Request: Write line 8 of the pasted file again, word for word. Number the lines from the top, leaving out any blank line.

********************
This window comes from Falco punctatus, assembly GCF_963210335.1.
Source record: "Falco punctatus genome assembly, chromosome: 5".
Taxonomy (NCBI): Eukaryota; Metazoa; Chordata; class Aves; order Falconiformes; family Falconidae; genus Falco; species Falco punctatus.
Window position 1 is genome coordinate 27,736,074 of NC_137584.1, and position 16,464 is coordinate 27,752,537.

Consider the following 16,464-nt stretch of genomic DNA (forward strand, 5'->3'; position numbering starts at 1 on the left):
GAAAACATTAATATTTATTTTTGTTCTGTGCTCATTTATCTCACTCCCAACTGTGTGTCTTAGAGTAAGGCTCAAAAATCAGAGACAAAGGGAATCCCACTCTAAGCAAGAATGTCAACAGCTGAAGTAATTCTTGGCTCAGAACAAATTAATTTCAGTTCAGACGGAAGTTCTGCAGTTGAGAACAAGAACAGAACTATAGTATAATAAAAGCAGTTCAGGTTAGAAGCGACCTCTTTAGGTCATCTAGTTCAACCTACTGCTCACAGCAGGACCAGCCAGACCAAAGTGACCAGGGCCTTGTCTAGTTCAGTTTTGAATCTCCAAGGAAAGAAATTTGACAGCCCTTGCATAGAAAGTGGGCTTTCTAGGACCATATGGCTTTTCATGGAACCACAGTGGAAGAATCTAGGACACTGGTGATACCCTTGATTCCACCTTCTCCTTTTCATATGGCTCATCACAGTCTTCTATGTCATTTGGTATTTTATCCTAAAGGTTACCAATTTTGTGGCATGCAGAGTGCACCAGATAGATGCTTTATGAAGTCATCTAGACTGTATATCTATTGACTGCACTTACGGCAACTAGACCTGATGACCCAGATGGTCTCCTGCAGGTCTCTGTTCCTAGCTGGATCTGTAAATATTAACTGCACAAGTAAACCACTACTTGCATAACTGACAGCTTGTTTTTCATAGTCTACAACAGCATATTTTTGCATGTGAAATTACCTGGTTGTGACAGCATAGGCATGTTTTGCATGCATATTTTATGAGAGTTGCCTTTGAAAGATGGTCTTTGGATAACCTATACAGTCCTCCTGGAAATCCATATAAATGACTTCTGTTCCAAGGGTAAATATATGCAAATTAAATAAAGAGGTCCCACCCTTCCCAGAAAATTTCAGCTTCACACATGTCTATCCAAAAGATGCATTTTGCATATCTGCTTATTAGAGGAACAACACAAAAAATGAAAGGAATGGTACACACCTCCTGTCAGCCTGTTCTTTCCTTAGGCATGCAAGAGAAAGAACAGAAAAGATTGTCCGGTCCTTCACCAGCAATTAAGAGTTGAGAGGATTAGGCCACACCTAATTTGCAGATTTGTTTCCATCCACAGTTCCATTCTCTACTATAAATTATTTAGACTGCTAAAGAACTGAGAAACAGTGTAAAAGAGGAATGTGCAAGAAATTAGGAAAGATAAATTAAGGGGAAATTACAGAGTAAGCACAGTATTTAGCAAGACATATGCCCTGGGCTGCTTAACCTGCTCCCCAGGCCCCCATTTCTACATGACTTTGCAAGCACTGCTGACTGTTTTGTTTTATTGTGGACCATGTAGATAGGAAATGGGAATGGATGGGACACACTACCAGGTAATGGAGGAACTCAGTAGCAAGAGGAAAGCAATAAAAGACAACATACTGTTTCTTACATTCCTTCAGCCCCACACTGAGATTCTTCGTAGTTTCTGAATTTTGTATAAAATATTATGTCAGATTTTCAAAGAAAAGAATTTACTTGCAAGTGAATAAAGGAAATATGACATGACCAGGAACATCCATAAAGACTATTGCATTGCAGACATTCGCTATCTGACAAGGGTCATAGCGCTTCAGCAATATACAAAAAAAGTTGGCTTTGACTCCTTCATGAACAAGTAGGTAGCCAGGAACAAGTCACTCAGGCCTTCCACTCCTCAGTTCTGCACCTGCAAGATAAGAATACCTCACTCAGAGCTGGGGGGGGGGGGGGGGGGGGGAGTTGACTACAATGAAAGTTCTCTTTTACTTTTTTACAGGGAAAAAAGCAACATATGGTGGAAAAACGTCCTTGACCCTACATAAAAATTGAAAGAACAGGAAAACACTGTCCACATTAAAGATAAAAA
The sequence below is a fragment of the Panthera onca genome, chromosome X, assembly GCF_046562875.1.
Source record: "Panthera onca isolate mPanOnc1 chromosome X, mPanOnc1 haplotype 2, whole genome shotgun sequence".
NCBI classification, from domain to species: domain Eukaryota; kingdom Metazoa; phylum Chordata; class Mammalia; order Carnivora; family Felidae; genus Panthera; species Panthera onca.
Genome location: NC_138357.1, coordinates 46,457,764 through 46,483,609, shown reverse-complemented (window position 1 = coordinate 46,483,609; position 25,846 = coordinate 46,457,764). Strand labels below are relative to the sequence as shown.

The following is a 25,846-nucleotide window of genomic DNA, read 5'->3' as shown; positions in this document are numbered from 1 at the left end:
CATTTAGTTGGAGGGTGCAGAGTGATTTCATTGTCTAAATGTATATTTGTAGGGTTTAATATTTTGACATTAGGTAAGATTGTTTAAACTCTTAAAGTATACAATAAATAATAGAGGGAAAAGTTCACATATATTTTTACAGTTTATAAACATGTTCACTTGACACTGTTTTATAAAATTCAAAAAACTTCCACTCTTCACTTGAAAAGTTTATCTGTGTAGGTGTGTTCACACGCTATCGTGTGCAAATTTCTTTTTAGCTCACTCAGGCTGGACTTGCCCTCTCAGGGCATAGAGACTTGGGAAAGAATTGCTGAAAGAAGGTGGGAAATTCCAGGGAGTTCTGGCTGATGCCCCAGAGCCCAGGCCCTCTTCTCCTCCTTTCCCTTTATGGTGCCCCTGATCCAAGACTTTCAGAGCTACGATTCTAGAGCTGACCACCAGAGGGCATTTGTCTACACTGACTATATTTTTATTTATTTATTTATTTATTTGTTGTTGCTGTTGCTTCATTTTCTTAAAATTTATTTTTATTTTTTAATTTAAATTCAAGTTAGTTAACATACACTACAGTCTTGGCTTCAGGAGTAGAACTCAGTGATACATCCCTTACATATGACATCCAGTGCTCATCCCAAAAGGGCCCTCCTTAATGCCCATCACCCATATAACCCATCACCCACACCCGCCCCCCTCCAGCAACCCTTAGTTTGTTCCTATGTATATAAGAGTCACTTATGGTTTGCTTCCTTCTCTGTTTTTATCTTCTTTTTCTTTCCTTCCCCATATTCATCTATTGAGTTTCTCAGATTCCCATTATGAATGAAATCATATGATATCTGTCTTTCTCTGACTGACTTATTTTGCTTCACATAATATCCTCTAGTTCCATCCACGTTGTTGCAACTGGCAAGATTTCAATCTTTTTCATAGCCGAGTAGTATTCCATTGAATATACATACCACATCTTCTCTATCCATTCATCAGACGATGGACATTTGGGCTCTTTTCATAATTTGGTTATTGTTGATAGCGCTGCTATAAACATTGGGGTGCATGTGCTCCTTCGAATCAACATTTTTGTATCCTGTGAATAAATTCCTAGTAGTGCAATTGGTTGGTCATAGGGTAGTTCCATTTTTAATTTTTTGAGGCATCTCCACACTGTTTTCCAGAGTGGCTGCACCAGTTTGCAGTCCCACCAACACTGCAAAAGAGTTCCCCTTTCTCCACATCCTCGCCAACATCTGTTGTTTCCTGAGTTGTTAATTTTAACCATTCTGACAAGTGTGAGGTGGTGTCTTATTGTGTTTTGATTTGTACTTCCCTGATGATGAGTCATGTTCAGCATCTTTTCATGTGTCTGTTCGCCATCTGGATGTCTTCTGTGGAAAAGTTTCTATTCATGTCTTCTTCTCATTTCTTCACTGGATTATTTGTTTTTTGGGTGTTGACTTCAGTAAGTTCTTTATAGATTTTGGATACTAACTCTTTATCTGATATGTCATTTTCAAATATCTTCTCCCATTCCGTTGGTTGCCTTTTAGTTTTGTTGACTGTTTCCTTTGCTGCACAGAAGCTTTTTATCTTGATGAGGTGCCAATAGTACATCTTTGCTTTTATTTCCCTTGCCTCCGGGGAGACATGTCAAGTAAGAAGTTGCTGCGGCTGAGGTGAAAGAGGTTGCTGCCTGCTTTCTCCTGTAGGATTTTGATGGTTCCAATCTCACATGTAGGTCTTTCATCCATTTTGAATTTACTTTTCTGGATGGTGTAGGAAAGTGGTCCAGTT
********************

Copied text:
Source record: "Panthera onca isolate mPanOnc1 chromosome X, mPanOnc1 haplotype 2, whole genome shotgun sequence".